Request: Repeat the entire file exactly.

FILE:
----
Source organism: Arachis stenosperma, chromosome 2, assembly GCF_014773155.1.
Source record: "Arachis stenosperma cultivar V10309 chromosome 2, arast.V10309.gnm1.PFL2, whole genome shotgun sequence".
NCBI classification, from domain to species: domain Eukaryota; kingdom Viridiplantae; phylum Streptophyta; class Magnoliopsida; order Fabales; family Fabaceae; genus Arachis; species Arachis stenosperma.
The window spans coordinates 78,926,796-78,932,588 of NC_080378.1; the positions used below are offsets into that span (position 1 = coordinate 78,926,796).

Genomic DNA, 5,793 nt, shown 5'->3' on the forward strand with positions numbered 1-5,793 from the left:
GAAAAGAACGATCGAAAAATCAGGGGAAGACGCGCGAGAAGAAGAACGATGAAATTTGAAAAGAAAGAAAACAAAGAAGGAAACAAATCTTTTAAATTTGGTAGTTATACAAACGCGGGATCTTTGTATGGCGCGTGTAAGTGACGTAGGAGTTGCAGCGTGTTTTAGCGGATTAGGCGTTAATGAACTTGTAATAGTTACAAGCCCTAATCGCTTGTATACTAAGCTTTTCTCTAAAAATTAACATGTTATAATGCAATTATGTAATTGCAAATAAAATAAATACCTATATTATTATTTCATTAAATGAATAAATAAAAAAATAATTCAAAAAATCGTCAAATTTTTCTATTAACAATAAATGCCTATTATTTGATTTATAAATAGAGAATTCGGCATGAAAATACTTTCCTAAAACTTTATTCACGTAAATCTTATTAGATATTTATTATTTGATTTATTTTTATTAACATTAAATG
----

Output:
Source organism: Arachis stenosperma, chromosome 2, assembly GCF_014773155.1.
Source record: "Arachis stenosperma cultivar V10309 chromosome 2, arast.V10309.gnm1.PFL2, whole genome shotgun sequence".
NCBI classification, from domain to species: domain Eukaryota; kingdom Viridiplantae; phylum Streptophyta; class Magnoliopsida; order Fabales; family Fabaceae; genus Arachis; species Arachis stenosperma.
The window spans coordinates 78,926,796-78,932,588 of NC_080378.1; the positions used below are offsets into that span (position 1 = coordinate 78,926,796).

Genomic DNA, 5,793 nt, shown 5'->3' on the forward strand with positions numbered 1-5,793 from the left:
GAAAAGAACGATCGAAAAATCAGGGGAAGACGCGCGAGAAGAAGAACGATGAAATTTGAAAAGAAAGAAAACAAAGAAGGAAACAAATCTTTTAAATTTGGTAGTTATACAAACGCGGGATCTTTGTATGGCGCGTGTAAGTGACGTAGGAGTTGCAGCGTGTTTTAGCGGATTAGGCGTTAATGAACTTGTAATAGTTACAAGCCCTAATCGCTTGTATACTAAGCTTTTCTCTAAAAATTAACATGTTATAATGCAATTATGTAATTGCAAATAAAATAAATACCTATATTATTATTTCATTAAATGAATAAATAAAAAAATAATTCAAAAAATCGTCAAATTTTTCTATTAACAATAAATGCCTATTATTTGATTTATAAATAGAGAATTCGGCATGAAAATACTTTCCTAAAACTTTATTCACGTAAATCTTATTAGATATTTATTATTTGATTTATTTTTATTAACATTAAATG